I think that, overall, with technology improving and everything becoming more streamlined to make content discoverable (including Google's own methods of ensuring this is possible), the answer is that it's not going to have any impact.
The reason it's maybe had a negative impact in the past is for 2 reasons:
1) Maybe the content type isn't a good fit for a subscription strategy, which is definitely something to consider
2) Technology didn't used to be as advanced as it is now, and many recent implementations are significantly decreasing risks of a wall to SEO
Max adds that this is a commitment for publishers to not only implement the right strategy to begin with, but keep to the current guidelines from Google and adapt to ensure your paywall doesn't negatively impact your SEO performance.
Ultimately, there's no one strategy that will fit all.
What if we took a different approach to the question?
How can we maximize SEO and wall value at the same time?
There's no magic recipe, but there are certainly some rules you can follow:
👉 Adapting the blocking method depending on content type
One of our clients has a lot of young readers who know how to bypass the paywall. So, to reduce these risks, they implemented different strategies depending on whether the content was lower value or premium. This made sure they got the most value possible from these premium articles
Premium or high value content → Server side blocking (hard to bypass)
Not exclusive but not free (low value content) → User side blocking
👉 Change your “paid” rules (premium / free) based on content type
“Cold” content + all your competitors are free = 😭 → No Wall
“Hot” content + all your competitors use a wall = 🤗 → Ok, Paywall
Vahe adds that you need to understand the goals of each content, which is the concepts around creating pillars and clusters.
Imagine pillars as sections of your website, the evergreen content. You then create the related clusters around that subject, and there may be other content that is promotional, such as case studies or opinion pieces (which convince people to subscribe).
For instance, The Athletic used to employ a hard wall strategy, but they now take a freemium approach to broaden their audience and get into profitability. Now, they successfully drive people to convert through CTA buttons on their pillar pages whilst specific topic 'cluster' articles have lead in paywalls to increase subscriptions.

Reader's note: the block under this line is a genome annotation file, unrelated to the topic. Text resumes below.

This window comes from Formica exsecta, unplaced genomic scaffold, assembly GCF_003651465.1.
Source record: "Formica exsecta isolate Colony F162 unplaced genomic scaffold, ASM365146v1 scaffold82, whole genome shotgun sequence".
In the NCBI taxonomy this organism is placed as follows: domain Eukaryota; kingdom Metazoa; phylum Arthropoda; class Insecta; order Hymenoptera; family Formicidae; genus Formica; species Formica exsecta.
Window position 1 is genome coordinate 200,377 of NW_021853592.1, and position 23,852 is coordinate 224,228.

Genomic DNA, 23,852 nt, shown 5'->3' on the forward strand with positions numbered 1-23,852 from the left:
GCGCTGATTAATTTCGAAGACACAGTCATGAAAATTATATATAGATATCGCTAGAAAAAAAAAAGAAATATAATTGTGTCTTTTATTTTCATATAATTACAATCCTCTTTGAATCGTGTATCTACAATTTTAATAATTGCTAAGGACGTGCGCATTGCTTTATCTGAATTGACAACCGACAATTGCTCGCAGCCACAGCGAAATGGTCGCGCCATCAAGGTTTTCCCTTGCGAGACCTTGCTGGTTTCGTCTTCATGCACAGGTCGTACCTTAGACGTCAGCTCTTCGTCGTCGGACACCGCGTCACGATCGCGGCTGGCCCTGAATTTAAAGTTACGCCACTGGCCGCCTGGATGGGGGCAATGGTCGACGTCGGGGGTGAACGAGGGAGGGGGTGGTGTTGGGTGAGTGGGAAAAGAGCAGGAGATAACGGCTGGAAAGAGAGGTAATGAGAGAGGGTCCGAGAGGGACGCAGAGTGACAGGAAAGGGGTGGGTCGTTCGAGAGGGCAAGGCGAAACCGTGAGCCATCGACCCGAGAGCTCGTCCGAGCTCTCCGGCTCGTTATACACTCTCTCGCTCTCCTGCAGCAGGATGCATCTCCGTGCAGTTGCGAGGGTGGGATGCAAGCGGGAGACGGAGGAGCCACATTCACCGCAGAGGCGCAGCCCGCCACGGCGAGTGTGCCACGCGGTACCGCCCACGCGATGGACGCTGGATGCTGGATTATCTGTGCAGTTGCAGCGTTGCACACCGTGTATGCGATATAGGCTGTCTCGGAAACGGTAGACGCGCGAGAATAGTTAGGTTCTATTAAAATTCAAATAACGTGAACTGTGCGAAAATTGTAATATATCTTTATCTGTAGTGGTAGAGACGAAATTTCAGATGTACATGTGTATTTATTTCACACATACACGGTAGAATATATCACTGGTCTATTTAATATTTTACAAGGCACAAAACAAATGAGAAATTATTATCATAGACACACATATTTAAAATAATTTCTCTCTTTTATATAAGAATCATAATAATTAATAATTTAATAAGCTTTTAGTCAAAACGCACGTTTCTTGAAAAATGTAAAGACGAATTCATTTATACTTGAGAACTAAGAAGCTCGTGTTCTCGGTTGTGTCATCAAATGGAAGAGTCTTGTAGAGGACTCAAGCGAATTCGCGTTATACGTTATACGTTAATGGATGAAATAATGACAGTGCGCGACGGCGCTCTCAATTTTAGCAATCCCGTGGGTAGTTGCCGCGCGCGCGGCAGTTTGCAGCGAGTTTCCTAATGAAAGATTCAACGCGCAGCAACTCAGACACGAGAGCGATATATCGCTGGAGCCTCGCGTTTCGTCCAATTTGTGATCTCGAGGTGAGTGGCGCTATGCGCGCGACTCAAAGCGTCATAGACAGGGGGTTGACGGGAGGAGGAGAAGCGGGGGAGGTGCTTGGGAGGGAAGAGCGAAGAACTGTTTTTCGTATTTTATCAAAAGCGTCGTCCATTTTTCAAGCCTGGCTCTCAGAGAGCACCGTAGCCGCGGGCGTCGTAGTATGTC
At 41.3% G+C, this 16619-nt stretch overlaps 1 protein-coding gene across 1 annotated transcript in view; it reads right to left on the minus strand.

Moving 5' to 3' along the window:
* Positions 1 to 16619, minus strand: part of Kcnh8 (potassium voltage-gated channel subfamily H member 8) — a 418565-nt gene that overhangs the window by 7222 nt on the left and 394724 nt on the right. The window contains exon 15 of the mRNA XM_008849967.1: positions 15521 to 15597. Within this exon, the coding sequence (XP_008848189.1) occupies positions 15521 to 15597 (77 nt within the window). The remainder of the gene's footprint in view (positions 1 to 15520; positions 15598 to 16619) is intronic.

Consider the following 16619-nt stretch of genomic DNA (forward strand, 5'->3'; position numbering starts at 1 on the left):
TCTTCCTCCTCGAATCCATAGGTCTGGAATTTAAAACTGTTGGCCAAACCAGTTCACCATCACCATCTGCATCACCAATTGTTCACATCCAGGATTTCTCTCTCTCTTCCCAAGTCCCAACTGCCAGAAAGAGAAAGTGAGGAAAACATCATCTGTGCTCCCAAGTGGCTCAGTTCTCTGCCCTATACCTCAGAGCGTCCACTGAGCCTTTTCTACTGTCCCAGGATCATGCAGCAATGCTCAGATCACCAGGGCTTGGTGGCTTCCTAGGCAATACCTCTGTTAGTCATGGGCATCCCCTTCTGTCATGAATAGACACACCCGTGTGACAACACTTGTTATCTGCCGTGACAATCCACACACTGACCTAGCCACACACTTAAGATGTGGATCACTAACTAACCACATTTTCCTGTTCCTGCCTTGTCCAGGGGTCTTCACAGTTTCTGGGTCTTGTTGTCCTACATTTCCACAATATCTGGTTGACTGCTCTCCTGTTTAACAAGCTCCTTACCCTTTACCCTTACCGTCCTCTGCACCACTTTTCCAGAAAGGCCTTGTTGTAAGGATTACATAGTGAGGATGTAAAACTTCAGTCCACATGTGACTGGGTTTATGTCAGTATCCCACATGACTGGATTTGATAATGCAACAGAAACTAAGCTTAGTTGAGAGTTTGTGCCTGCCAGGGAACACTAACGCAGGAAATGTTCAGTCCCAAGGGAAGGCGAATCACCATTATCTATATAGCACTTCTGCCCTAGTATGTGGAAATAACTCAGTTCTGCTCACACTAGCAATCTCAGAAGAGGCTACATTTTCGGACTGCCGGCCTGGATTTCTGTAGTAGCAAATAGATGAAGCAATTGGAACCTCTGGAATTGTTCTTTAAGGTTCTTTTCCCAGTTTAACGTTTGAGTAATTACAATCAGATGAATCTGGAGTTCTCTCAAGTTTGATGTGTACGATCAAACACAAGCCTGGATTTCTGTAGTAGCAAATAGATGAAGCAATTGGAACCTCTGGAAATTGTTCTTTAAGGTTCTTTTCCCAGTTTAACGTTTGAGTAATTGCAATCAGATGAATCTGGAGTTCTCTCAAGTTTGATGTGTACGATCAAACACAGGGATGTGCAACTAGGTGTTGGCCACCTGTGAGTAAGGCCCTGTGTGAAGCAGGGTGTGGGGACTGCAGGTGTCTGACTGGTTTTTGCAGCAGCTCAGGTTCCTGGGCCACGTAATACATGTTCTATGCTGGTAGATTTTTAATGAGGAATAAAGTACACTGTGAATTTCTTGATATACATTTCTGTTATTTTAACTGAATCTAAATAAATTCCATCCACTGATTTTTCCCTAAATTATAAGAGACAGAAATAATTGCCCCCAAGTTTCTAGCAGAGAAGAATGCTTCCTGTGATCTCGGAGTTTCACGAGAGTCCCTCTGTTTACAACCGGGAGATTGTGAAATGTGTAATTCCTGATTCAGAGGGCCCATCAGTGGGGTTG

We can say then that a different strategy may be used depending on the paywall employed and content, but also on where the maturity level of the publisher (i.e. at the start of their subscription strategy, employed a paywall for years, etc).
👉 Adapt your “paid” rules (premium / free), based on potential (SEO/SUB)
High SEO Risk + Low subscription propensity = ❌ → No wall
Low SEO Risk + High subscription propensity = ✅ → Ok, Paywall
👉 Check competitive landscape and adapt your blocking rules
2 - Blocking method
👉 Choose the right blocking method based on your audience, SEO dependency, maturity, competition, etc.
3 - Paid rules
👉 Make sure subscription and SEO teams are working together to choose the best paid rules
4 - AND make sure every choice you make will also benefit user experience (which, in turn, will benefit SEO)
Vahe, do you have any other tips to add?
On top of all these things, I'd recommend investing in ensuring your website is compliant for a good user experience. But definitely the most important is finding the right solution for you, based on your current situation.
Poool would like to thank Vahe for joining us in this insightful webinar!